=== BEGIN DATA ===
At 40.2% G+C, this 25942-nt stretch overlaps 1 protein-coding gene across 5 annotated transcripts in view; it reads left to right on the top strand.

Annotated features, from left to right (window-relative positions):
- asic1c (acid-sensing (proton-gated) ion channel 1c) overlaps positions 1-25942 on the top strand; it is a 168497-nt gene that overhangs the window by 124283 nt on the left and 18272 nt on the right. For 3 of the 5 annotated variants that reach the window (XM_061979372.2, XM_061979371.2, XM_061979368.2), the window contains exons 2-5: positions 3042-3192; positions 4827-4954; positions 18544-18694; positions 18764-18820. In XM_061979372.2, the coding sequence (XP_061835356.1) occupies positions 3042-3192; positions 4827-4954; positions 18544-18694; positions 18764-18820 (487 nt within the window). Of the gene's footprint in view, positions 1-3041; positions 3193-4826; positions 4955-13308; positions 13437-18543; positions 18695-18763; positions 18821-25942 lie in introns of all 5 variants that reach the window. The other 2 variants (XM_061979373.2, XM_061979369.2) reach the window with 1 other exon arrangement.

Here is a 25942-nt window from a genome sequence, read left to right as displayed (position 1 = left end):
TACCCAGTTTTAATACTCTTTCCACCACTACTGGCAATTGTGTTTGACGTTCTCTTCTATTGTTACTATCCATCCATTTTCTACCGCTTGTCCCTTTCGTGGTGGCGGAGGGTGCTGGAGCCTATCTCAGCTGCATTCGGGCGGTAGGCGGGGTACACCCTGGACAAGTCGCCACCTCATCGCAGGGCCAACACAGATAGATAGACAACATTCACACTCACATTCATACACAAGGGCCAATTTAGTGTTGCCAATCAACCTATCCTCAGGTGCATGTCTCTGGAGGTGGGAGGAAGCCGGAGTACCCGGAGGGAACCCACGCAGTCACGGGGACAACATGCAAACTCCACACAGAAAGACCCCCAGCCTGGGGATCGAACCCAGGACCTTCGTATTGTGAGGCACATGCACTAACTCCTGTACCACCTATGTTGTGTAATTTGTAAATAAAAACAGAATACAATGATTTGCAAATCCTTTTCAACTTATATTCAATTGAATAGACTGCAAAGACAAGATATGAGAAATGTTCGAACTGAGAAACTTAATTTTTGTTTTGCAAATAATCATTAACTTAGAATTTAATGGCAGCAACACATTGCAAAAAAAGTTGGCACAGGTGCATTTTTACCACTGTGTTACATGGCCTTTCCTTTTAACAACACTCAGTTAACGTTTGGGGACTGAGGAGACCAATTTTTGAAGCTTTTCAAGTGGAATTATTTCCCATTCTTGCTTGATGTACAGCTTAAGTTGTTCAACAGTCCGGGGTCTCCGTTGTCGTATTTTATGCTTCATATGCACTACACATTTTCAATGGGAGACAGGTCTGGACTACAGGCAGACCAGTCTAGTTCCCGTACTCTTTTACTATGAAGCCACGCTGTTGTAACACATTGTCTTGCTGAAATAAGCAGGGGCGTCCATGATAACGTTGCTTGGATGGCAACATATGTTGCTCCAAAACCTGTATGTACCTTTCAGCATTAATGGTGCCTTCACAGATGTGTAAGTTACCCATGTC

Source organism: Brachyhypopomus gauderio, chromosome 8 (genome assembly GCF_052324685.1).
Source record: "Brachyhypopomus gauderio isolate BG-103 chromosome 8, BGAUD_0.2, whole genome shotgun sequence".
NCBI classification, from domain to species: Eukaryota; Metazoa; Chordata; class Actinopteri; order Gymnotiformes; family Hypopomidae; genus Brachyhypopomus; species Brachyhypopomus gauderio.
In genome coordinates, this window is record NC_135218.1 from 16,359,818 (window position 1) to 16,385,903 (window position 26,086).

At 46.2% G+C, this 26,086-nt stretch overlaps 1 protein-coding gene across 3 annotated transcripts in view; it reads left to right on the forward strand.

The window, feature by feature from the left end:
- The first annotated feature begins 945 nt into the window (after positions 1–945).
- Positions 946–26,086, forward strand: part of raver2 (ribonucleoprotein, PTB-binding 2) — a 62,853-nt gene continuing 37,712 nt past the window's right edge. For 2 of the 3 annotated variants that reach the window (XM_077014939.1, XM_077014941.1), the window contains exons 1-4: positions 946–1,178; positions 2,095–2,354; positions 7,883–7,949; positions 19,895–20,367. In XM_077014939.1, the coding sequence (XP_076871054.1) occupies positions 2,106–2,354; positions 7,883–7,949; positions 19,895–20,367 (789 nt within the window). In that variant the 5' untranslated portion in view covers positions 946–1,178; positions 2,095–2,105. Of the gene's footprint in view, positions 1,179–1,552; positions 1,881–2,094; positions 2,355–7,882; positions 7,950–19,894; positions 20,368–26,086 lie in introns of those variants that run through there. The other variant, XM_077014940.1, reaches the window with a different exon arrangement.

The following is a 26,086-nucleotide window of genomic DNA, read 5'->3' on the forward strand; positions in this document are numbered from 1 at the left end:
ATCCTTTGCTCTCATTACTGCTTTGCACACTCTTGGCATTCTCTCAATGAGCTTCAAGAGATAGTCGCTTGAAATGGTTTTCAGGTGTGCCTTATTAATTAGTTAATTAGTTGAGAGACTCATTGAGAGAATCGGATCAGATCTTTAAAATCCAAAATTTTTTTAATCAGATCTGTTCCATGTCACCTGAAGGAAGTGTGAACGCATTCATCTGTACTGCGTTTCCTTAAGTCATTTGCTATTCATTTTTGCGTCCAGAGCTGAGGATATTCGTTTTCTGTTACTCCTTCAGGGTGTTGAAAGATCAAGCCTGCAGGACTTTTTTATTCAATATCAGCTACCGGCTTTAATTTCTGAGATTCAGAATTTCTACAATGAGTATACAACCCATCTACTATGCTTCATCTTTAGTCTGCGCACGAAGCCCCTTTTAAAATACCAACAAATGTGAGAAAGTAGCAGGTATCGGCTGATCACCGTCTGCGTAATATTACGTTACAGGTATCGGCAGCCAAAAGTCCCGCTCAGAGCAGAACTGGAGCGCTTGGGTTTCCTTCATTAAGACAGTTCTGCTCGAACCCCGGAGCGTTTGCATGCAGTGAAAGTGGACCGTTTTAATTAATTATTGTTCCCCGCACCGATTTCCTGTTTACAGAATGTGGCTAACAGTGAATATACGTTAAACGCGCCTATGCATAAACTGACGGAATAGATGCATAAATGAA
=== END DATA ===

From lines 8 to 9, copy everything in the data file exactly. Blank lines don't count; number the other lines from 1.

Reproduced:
NCBI classification, from domain to species: Eukaryota; Metazoa; Chordata; class Actinopteri; order Gymnotiformes; family Hypopomidae; genus Brachyhypopomus; species Brachyhypopomus gauderio.
In genome coordinates, this window is record NC_135218.1 from 16,359,818 (window position 1) to 16,385,903 (window position 26,086).